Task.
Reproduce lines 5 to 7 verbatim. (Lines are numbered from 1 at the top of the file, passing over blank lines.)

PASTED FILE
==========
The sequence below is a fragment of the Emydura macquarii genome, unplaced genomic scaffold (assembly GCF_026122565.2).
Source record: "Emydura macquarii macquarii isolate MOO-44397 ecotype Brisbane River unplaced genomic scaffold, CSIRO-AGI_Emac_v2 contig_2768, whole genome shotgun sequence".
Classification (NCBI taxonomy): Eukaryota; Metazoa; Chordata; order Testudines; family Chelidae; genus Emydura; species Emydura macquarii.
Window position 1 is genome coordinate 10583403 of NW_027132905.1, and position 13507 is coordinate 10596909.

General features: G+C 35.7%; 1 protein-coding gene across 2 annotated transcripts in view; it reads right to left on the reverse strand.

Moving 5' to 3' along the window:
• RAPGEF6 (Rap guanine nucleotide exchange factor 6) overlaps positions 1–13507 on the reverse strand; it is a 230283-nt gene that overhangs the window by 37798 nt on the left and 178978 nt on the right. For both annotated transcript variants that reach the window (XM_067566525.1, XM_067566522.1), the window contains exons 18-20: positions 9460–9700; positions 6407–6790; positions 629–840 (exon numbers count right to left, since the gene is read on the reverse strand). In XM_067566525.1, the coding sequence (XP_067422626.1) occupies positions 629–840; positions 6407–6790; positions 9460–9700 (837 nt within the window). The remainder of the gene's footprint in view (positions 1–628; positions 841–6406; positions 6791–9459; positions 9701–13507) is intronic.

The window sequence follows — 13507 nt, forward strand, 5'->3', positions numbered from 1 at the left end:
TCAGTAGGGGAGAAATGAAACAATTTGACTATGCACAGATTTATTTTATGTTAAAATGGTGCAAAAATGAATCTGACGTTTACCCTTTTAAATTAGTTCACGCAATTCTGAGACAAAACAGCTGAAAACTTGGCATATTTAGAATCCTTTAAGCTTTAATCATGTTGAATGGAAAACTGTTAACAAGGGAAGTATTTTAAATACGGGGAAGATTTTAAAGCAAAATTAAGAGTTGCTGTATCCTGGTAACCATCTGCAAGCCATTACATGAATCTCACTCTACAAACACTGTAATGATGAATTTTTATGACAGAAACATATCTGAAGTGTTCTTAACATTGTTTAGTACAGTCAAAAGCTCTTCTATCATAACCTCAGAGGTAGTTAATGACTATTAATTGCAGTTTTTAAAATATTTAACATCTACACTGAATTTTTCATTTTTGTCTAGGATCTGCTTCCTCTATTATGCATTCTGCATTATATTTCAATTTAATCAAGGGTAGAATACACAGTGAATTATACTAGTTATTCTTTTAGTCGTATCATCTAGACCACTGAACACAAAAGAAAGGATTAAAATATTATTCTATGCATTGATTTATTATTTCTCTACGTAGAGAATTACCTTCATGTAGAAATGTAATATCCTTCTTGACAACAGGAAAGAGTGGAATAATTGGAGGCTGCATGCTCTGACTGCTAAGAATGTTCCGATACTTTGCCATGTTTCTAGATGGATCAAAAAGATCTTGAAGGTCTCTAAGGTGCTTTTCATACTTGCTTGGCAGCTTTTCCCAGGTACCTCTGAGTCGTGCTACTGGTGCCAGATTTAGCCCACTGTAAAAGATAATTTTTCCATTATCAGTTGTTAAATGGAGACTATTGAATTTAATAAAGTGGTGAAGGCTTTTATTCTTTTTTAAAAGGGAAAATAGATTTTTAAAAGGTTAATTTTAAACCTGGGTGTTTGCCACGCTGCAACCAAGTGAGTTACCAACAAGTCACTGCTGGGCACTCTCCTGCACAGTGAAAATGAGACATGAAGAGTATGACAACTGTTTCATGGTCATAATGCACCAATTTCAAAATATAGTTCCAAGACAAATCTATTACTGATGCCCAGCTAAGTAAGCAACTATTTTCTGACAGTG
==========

General features: G+C 35.7%; 1 protein-coding gene across 2 annotated transcripts in view; it reads right to left on the reverse strand.

Moving 5' to 3' along the window:
• RAPGEF6 (Rap guanine nucleotide exchange factor 6) overlaps positions 1–13507 on the reverse strand; it is a 230283-nt gene that overhangs the window by 37798 nt on the left and 178978 nt on the right. For both annotated transcript variants that reach the window (XM_067566525.1, XM_067566522.1), the window contains exons 18-20: positions 9460–9700; positions 6407–6790; positions 629–840 (exon numbers count right to left, since the gene is read on the reverse strand). In XM_067566525.1, the coding sequence (XP_067422626.1) occupies positions 629–840; positions 6407–6790; positions 9460–9700 (837 nt within the window). The remainder of the gene's footprint in view (positions 1–628; positions 841–6406; positions 6791–9459; positions 9701–13507) is intronic.